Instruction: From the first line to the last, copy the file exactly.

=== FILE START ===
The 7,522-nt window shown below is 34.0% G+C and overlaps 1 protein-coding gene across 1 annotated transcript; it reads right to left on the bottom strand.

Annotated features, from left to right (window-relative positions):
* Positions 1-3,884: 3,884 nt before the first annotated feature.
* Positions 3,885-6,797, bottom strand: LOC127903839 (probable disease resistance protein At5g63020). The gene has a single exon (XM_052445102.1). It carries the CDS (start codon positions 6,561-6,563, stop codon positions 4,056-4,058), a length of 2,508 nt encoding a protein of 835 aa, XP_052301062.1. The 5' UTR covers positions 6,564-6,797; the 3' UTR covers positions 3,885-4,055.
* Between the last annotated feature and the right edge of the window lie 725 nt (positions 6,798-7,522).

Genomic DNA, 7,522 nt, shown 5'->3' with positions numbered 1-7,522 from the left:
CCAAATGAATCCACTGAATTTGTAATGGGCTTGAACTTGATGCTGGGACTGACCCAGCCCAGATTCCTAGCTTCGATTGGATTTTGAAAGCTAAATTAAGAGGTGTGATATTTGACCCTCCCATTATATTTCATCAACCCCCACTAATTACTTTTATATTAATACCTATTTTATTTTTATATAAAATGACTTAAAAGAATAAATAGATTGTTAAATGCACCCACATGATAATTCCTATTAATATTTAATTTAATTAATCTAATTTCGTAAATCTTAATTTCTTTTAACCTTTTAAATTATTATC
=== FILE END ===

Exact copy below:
The 7,522-nt window shown below is 34.0% G+C and overlaps 1 protein-coding gene across 1 annotated transcript; it reads right to left on the bottom strand.

Annotated features, from left to right (window-relative positions):
* Positions 1-3,884: 3,884 nt before the first annotated feature.
* Positions 3,885-6,797, bottom strand: LOC127903839 (probable disease resistance protein At5g63020). The gene has a single exon (XM_052445102.1). It carries the CDS (start codon positions 6,561-6,563, stop codon positions 4,056-4,058), a length of 2,508 nt encoding a protein of 835 aa, XP_052301062.1. The 5' UTR covers positions 6,564-6,797; the 3' UTR covers positions 3,885-4,055.
* Between the last annotated feature and the right edge of the window lie 725 nt (positions 6,798-7,522).

Genomic DNA, 7,522 nt, shown 5'->3' with positions numbered 1-7,522 from the left:
CCAAATGAATCCACTGAATTTGTAATGGGCTTGAACTTGATGCTGGGACTGACCCAGCCCAGATTCCTAGCTTCGATTGGATTTTGAAAGCTAAATTAAGAGGTGTGATATTTGACCCTCCCATTATATTTCATCAACCCCCACTAATTACTTTTATATTAATACCTATTTTATTTTTATATAAAATGACTTAAAAGAATAAATAGATTGTTAAATGCACCCACATGATAATTCCTATTAATATTTAATTTAATTAATCTAATTTCGTAAATCTTAATTTCTTTTAACCTTTTAAATTATTATC